At one time, the Colorado River stretched for more than 2000 kilometers, from the snow-capped Rocky Mountains in the western United States to Mexico, where it emptied into the Gulf of California. But since the eighties at the latest, it has been losing water and hardly reaches the delta in the south. Its salt content has increased, toxins contaminate the water.

Around 40 million people depend on the river for agriculture or drinking water, including 30 indigenous communities in the United States and Mexico. It is also used to produce electricity from hydropower.

But reduced snowfall in the Rocky Mountains and droughts in the western United States, both caused by climate change, are drying up the river. Huge farms and extensive water use for large cities such as Phoenix or Las Vegas do the rest. In Arizona, the river seeps into the desert.

Photographer Jonas Kakó observed Leticia Galavis Sainz, an indigenous woman from Mexico's El Mayor Reservation, casting her net as she glides across the water in her old fishing boat. But only branches and other flotsam get stuck. From time to time she has to shovel water out of the boat.

When the sun goes down, she returns with an empty bucket.

In the past, the Cucapah, which means the people of the river, lived mainly from fishing. But today, says Galavis Sainz, the water is contaminated by pesticides from agriculture and other toxic substances. The fish is no longer enough, people are now trying to make a living as day laborers, for example.

"When you get to the mouth of the Colorado River, on the Gulf of California, you see how little is left of the once mighty river. The formerly extensive delta, an ecosystem with many bird species, is now a salt desert," says Jonas Kakó, who has documented the dying river in Mexico and the USA.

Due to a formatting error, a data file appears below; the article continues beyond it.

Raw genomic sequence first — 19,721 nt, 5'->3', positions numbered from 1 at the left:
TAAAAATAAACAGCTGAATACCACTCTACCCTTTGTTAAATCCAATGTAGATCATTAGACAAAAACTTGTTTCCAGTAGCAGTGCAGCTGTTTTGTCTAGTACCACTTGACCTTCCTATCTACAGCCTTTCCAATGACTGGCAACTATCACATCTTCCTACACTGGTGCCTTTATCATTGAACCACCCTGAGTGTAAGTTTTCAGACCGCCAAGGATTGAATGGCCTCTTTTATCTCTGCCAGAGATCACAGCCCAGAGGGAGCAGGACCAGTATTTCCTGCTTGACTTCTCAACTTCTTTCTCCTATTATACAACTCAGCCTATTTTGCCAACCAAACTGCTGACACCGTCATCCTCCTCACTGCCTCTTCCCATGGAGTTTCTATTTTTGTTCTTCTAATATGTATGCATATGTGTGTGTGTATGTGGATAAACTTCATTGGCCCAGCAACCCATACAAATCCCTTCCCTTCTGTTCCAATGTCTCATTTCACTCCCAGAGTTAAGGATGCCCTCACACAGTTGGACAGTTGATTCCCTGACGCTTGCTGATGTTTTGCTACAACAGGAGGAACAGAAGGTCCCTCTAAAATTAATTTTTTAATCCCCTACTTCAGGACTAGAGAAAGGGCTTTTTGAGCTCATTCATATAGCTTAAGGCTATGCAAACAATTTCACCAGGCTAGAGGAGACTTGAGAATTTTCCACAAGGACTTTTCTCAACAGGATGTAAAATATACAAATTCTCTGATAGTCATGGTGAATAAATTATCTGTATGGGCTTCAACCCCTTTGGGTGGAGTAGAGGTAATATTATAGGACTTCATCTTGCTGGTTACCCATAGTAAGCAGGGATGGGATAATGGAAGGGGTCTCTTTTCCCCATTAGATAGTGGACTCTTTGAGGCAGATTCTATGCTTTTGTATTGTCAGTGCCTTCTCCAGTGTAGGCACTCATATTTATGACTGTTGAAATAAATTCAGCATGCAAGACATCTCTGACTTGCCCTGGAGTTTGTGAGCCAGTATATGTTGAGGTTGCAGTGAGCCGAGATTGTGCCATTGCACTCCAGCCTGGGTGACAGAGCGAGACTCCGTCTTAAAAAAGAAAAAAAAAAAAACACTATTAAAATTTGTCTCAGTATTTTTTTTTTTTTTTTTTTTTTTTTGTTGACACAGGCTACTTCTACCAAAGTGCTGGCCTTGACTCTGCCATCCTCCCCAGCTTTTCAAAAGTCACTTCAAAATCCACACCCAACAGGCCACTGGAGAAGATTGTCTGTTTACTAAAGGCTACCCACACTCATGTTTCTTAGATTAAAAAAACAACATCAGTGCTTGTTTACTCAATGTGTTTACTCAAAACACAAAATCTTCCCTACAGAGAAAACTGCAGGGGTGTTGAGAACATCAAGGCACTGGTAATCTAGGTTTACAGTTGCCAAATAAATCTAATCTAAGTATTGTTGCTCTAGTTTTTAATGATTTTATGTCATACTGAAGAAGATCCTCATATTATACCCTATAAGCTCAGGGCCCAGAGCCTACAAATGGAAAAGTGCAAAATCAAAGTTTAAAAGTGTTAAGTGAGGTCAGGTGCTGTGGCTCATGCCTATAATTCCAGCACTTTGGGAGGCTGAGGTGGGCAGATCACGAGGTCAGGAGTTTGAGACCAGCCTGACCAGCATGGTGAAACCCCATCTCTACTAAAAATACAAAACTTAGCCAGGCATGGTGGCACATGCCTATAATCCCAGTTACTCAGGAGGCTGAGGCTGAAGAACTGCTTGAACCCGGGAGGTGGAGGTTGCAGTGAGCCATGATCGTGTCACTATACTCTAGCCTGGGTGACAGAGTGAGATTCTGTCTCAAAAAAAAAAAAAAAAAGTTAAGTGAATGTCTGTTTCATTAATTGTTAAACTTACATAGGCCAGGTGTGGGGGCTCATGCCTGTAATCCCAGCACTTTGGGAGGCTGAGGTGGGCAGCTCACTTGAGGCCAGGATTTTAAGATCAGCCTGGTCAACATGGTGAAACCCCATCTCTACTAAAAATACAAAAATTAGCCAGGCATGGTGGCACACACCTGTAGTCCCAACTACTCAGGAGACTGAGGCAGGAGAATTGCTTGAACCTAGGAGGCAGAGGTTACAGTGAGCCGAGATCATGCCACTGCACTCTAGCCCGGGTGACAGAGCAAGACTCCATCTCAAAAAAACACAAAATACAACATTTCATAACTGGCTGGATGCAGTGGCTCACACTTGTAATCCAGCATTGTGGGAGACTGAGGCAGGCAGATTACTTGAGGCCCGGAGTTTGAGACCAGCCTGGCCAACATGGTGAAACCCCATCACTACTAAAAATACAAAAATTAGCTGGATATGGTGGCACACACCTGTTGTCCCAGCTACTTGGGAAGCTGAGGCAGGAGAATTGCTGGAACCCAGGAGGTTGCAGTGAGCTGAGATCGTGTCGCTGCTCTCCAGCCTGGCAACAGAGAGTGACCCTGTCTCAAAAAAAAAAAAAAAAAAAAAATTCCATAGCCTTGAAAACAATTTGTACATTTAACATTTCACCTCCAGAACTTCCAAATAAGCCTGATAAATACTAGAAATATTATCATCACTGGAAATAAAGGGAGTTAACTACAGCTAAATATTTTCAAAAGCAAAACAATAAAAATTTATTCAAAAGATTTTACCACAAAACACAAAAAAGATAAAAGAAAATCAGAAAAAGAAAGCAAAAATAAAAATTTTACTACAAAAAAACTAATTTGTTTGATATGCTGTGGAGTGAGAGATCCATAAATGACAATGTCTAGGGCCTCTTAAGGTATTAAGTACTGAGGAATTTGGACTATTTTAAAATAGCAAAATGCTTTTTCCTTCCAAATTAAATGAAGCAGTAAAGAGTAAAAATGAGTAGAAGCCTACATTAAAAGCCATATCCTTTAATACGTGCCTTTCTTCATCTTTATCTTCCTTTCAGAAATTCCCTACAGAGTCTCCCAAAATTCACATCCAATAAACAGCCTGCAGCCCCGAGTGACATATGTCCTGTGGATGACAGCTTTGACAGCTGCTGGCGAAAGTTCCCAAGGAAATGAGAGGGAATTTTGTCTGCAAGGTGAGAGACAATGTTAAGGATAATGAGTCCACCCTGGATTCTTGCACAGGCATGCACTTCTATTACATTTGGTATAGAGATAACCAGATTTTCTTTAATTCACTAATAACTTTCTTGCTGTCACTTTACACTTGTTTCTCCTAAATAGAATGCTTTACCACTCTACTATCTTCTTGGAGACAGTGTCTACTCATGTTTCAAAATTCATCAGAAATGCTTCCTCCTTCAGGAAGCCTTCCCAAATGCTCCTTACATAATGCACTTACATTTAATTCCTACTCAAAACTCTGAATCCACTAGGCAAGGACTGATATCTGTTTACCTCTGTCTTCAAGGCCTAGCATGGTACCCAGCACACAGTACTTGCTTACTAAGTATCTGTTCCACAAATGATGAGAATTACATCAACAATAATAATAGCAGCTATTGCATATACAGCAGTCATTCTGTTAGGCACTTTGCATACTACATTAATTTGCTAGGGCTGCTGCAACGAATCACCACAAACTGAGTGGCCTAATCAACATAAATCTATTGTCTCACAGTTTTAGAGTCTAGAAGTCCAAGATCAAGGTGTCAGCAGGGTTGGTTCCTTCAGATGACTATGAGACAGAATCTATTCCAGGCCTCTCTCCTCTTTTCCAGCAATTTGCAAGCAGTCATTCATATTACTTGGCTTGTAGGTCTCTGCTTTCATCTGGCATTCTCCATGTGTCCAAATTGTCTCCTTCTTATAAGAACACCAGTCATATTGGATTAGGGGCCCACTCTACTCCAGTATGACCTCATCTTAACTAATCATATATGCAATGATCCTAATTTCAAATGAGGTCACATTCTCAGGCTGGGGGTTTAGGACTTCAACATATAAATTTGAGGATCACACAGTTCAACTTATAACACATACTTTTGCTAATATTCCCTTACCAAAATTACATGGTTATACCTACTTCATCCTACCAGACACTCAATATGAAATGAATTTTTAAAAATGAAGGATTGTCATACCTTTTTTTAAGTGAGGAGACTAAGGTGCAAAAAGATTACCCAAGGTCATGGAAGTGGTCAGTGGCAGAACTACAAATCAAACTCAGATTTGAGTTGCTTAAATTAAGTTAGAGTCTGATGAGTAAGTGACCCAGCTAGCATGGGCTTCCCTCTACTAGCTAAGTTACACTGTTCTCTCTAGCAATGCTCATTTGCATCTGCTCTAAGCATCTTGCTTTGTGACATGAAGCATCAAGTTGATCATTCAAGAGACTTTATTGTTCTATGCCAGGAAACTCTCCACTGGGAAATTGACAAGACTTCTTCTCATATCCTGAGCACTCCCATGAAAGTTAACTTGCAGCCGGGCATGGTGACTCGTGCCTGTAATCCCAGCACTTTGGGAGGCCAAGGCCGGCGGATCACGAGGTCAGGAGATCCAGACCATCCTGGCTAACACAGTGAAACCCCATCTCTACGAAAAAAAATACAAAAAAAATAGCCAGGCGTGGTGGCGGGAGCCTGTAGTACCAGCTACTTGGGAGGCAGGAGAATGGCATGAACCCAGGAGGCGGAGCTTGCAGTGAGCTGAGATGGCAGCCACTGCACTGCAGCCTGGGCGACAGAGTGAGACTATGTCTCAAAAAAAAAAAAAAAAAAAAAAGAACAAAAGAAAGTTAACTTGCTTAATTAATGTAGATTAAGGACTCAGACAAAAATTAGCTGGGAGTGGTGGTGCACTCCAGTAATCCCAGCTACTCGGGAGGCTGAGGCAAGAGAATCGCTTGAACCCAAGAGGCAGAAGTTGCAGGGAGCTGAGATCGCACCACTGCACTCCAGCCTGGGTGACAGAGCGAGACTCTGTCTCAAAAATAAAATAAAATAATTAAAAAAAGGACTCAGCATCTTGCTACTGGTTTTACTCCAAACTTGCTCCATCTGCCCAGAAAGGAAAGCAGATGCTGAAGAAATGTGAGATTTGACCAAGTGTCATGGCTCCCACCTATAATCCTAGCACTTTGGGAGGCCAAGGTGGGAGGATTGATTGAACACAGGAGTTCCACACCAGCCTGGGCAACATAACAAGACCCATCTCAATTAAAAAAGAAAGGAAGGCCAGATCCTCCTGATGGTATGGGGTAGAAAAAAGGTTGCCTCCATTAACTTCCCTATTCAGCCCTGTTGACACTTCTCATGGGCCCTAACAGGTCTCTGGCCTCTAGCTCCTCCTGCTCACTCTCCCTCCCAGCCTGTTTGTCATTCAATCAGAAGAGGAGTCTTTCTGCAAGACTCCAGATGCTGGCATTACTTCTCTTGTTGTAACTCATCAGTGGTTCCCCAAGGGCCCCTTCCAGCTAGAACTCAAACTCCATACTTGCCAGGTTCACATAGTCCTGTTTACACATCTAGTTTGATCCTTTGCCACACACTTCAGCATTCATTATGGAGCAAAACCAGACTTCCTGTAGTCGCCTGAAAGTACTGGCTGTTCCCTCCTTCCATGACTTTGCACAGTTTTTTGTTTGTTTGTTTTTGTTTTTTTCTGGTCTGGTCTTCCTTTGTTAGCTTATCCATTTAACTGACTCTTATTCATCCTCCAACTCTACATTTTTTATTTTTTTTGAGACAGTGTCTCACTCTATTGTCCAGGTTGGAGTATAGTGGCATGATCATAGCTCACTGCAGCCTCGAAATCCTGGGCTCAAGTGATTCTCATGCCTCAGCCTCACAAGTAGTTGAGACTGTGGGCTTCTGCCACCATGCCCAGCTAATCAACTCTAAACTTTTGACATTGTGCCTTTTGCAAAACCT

But even further up the river, the falling water level is clearly visible. Lake Mead, near the city of Las Vegas, has less than a third of the possible water volume. Experts fear that the water level could soon be too low to drive the turbines of the dam there and produce electricity. Many local communities get 90 percent of their water from the lake.

A study published in the journal Science identifies climate change as the main cause of the Colorado River's decay. Chris Milly and Krista Dunne, the authors, calculated that the water level has already dropped by 1.5 billion cubic meters. They diagnose a vicious circle: less snowfall in the mountains, caused by climate change, also leads to less solar radiation being diverted back into the atmosphere, causing the soil to warm faster and water to evaporate more quickly. Milly and Dune have calculated that for every degree the climate warms, the volume of water in the river decreases by 9.3 percent.

In Las Vegas, a water administration is now taking care of preventing the Colorado River from drying up. From 2026, the planting of lawns in the city is to be banned, already today there are strict regulations for watering gardens. To ensure that these are adhered to, the city has its own monitoring teams that drive through the suburbs – and impose fines in the event of violations.

Environmentalists and climate activists finally succeeded in bringing the problem into the political focus at the national level as well. To protect the Colorado River, President Joe Biden's U.S. administration recently signed an agreement with seven states to save the river – and is now giving the states money to save more water.

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